Canoa Hills Clubhouse parking

GVR Foundation tentatively plans to discuss and possibly act on a purchase/lease proposal recently approved by GVR, involving a 103-space parking lot at the former Canoa Hill Golf Course clubhouse.

The GVR Foundation will soon consider a purchase agreement for the parking lot next to Canoa Hills clubhouse after Green Valley Recreation’s board approved an offer Wednesday to secure badly needed space for members.

GVR purchased the former golf course clubhouse on Camino del Sol last fall along with a small parking lot, but wants at least some of the 103 spaces in the larger adjacent lot particularly for use by clubs likely to occupy the building. Tentative plans call for the 8,000-square foot structure to be remodeled for glass arts and ceramics clubs, which also have been raising funds to help offset costs.

The board Wednesday approved a plan that would pay the GVR Foundation $11,000 per year over 10 years ($110,000, with no interest) and a lease agreement between GVR and the foundation providing 169 square feet of office space in nearby Canoa Ranch rec center for 15 years, valued at $60,000.

The matter now goes to the foundation board, which will meet in the next week or so, said member Jim Counter, who was board president when the building was purchased.

Speaking for himself, Counter said he is “fairly sure” the foundation will reach accord on the GVR-approved proposal.

“Our goal is to always do what’s best for GVR members; if it’s better to pay over 10 years rather than up front, it’ll take longer to build the Member Assistance Program. OK, but we’ll be doing other things as well. It will still help.”

The foundation has said it will use the money for MAP, which helps members pay dues. One of GVR’s proposals was to pay the $110,000 in a lump sum but that did not get to a vote.

GVR had hoped Pima County would lease parking spots not needed for member use for public access to adjacent Canoa Hills Trails Park from there. The county declined CEO Scott Somers’ request in June. That decision left GVR and the foundation to forge its own deal.

Somers called his proposal “not perfect … but not bad,” saying it will help growing club needs.

{span style=”font-size: 20px;”}Eight of the 12-member board voted for the plan, three opposed it. Member Randy Howard was absent from Wednesday’s meeting and did not vote.{/span}

Other ideas

Aiming to soften the financial blow, board member Christine Gallegos asked if it were possible to buy slightly less than half the parking spots GVR expects to need, and the others later.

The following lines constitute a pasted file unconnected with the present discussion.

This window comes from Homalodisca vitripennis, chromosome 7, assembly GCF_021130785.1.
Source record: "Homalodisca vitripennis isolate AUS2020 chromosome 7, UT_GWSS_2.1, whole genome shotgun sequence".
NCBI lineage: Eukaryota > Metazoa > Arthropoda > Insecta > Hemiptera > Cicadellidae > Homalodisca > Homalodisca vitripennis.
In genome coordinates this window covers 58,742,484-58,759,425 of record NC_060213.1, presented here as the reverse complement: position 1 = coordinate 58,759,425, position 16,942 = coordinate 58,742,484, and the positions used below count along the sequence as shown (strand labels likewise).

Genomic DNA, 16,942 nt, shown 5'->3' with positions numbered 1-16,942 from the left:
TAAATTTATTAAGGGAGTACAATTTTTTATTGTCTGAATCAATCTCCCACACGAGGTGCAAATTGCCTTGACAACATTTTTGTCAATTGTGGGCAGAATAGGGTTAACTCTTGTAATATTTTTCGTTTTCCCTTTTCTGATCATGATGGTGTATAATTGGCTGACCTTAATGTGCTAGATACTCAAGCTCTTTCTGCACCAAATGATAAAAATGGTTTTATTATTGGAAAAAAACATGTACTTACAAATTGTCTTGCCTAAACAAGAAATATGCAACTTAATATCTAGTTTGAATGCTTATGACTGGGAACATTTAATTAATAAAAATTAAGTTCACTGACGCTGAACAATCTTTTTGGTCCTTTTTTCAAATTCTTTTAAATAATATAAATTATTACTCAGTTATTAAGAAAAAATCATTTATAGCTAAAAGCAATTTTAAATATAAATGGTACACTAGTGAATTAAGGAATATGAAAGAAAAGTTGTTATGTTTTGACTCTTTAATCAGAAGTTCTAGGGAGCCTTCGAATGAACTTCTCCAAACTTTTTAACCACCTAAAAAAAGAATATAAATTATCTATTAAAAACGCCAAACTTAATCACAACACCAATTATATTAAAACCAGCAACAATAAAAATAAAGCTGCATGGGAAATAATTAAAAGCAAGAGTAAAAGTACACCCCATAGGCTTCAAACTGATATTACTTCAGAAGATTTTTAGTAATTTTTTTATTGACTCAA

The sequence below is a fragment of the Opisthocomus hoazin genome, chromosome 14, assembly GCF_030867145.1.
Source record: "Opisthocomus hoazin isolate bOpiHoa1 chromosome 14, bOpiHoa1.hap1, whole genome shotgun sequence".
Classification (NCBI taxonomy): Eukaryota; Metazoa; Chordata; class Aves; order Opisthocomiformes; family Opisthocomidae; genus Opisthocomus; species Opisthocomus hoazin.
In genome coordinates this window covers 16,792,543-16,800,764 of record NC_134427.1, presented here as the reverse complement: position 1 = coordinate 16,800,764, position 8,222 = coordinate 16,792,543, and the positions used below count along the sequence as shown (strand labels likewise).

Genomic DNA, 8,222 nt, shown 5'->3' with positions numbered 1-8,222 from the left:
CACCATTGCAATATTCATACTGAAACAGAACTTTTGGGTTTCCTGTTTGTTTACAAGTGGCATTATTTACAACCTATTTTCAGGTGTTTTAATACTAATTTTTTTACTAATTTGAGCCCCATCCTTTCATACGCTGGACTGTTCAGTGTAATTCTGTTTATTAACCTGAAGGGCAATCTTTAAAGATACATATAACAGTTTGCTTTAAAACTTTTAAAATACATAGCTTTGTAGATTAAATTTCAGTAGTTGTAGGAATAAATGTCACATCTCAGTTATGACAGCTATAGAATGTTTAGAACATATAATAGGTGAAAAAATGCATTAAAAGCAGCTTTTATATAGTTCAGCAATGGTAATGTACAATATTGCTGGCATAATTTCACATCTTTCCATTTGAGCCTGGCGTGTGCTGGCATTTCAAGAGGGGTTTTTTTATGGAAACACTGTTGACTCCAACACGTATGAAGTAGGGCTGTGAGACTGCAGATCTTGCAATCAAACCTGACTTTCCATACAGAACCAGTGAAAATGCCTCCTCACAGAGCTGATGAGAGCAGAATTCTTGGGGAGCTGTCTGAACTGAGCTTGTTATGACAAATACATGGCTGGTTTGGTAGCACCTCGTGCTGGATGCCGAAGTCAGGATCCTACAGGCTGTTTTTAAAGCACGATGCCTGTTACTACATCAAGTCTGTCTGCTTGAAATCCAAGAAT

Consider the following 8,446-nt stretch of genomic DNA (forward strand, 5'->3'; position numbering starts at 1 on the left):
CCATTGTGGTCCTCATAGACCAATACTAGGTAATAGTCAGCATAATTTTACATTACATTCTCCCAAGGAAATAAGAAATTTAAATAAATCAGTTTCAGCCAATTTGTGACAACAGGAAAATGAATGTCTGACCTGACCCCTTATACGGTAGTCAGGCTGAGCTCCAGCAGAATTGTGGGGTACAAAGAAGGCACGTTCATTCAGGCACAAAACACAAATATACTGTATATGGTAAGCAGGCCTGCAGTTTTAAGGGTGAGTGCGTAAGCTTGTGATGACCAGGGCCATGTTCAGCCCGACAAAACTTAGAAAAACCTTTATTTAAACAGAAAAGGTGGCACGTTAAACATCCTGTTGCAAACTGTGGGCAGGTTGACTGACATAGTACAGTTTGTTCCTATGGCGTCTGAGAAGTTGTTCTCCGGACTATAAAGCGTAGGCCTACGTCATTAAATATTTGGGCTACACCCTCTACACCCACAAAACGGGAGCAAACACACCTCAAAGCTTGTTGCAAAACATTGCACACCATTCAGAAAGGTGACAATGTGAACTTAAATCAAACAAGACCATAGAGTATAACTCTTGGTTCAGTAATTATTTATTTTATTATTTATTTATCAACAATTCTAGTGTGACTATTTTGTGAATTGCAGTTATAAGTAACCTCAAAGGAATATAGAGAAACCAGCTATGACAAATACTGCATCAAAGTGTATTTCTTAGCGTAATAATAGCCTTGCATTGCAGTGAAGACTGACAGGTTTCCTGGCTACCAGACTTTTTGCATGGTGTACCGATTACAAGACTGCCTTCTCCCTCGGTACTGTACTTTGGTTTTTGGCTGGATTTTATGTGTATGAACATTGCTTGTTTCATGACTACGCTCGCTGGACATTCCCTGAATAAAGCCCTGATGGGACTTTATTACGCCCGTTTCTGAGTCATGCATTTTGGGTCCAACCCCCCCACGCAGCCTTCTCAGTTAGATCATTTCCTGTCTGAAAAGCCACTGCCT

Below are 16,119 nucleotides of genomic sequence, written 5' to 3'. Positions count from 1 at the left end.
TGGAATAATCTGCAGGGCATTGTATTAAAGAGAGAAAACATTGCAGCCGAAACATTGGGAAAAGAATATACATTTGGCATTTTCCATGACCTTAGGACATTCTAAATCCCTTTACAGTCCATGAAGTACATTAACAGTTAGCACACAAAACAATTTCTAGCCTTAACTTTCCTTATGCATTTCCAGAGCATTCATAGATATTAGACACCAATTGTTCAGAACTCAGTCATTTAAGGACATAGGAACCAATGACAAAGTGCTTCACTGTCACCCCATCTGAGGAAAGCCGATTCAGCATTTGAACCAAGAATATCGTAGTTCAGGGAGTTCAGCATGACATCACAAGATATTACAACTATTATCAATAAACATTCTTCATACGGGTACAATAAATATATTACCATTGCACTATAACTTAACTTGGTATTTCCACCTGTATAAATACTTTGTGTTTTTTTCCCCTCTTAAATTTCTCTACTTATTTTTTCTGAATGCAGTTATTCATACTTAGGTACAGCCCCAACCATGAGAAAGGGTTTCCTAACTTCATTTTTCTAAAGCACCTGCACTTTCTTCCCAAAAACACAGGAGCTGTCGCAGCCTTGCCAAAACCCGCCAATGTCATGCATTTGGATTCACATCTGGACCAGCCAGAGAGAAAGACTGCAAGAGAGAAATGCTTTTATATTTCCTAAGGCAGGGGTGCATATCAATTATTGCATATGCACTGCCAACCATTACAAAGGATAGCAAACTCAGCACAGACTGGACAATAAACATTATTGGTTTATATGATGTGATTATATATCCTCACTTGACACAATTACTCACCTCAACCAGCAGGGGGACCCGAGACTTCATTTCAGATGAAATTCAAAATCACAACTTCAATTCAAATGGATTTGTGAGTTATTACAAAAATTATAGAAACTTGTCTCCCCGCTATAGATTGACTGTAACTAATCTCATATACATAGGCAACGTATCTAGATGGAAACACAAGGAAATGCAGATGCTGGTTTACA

“That wouldn’t work because we don’t know the (exact) building use or the number of spaces (GVR) will need yet,” board member Don Weaver said. Gallegos opposed the proposal along with Bart Hillyer and Carol Crothers.

Hillyer called for more time to let members weigh in, and said the foundation’s goal was that the parking lot would create a revenue stream for its mission.

GVR’s board “has no duty to the foundation,” Hillyer said. “I find office space on GVR property very worrisome” as it gives the impression that the two entities are related, when they are separate.

GVR lost financially because it failed to communicate that there was a better offer to the membership, he said.

“I believe members should have had this information long before now before a decision is made,” he said.

He refers to the estimated $130,000 loss for GVR, considering it could have bought the building and large parking lot for $540,000 in 2020. In his proposal, Somers noted total cash outlay for the parking lot and clubhouse would be $610,000 — $90,000 less than the GVR board was initially approved to spend on it. What GVR’s board approved Wednesday doesn’t include the $60,000 value of the office space, which puts GVR’s total investment in obtaining the parking lot and clubhouse at $670,000.

Somers figures GVR would have paid $50,000 for the lot, leaving a $120,000 gap when using the $170,000 valuation. The proposal calls for each entity to pay $60,000 each — for GVR, a total cash payment to the foundation of $110,000; the foundation would accept $60,000 less than the lot’s value.

To adhere to IRS requirements (the foundation can’t sell an asset for less than its value), the foundation would get $60,000 in the form of office space for 15 years — a room at Canoa Ranch Rec Center, which it’s already using.

Hillyer favored selling the clubhouse, saying possibly GVR could make a profit on it in the current real estate market.

Crothers praised Somers for “an admirable job on a reasonable solution,” considering the building purchase preceded his hiring at GVR. But she said she saw merit to the idea of buying fewer parking spots and wanted to postpone a decision to allow time to gather more ideas from members.

Board member Donna Coon said the location is ideal, close to a large percentage of members, and parking is a must.

“Obviously, this could’ve been done differently,” she said of the purchase.

Even with this building in use, other clubs have requested more space, and Counter is doubtful the clubhouse can accommodate more than two sizable clubs, especially ones requiring dedicated equipment such as firing kilns. So space needs will be ongoing.

The foundation has already received donations from clubs, for which contributors get tax credits, he noted.

“We’ve donated hundreds of thousands of dollars for GVR facilities that become GVR assets,” he said. “We have to expand and can’t limit our scope just to GVR, we have to say we’re there for the whole community, but 95 percent of the community are GVR members.”

Kitty Bottemiller | 520-547-9732